Workshops will utilise computer aided simulations to contextualise and enhance understanding of the action of drugs in the human body over a period, including the processes of absorption, distribution, localization in tissues, biotransformation and excretion. Peer – peer interactions will be encouraged via group working thus developing communication, data handling and interpretation skills. This will culminate in the submission of a summative assessment consisting of an individual piece of data handling coursework which will include a discussion section to encourage critical thinking. Students will be directed towards a resource centre within Weblearn with the expectation that this will be utilised for completion of the coursework (30 hours – directed).

Practical sessions will stress the importance of organisational proficiency by group working and will augment practical skills to produce reliable experimental data.  Students will be expected to interpret the experimental data within context. These sessions will be summative assessed via submission of two practical reports using proforma and will be directed towards relevant literature to complete the assignments (10 hours – directed).

To develop and enhance student engagement a series of progress tests (quizzes) will be provided with a mixture of both formative and summative assessments. Quizzes designed for formative assessment will be provided with ‘instantaneous’ feedback and the time constrained summative assessments will only be available once the formative elements have been completed. Background links and literature linked to quizzes will be provided via Weblearn (resource centre) and the students will be expected to utilise this when completing the on-line (formative) quizzes (20 hours – directed).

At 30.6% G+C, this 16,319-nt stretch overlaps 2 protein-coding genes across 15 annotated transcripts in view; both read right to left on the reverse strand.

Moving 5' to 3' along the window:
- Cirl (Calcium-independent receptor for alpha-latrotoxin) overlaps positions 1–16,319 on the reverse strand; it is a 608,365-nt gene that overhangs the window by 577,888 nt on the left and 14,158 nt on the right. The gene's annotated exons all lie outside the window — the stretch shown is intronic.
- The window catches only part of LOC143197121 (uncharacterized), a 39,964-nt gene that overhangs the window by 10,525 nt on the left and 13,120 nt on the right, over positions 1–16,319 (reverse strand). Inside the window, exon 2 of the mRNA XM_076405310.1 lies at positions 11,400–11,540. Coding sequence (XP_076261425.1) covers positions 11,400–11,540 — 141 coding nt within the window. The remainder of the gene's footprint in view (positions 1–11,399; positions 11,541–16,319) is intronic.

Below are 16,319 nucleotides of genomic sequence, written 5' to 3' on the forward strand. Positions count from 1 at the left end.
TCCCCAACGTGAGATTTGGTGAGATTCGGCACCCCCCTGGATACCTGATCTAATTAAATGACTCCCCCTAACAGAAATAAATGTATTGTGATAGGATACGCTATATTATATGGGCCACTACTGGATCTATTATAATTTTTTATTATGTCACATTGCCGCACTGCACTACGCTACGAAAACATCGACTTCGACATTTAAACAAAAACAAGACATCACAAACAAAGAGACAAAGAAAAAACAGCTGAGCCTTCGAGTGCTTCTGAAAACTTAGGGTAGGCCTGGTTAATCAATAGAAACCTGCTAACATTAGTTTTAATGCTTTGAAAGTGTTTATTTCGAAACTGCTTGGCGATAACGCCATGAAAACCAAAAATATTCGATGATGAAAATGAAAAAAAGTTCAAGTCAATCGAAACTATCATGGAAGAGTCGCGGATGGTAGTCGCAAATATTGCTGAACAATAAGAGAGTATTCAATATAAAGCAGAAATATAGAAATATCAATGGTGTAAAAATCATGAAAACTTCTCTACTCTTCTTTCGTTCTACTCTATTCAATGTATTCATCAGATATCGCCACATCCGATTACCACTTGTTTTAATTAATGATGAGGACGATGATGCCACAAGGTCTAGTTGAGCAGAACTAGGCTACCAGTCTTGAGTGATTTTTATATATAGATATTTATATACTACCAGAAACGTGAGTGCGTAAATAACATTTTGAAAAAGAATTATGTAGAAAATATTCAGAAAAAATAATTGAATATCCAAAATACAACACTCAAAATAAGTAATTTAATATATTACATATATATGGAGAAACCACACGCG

PDP: on completion of this module students provide an on-line evaluation of how the module allowed them to develop skills such as information technology, organisational skills, team building, communication, time management and working under pressure.

Learning outcomes

On successful completion of this module, a student will be able to:
1. Demonstrate and recognise receptor biology in mediated pharmacological actions.
2. Recognise molecular mechanisms involved in receptor signalling pathways.
3. Describe different chemical mediators and their importance in pharmacological outcomes.
4. Recognise quantitative methods with which drug actions are kinetically measured.
5. Show core knowledge of the principles behind the autonomic nervous system physiology and its measured pharmaceutical actions.
6. Analyse the fate of medicines and routes of drug delivery.
7. Recognise the physiological factors and formulation characteristics that affect drug bioavailability.
8. Critically assess the rationale when choosing specific dosage forms for different routes of administration.
9. To display an understanding of the importance of preformulation studies for successful delivery of drugs.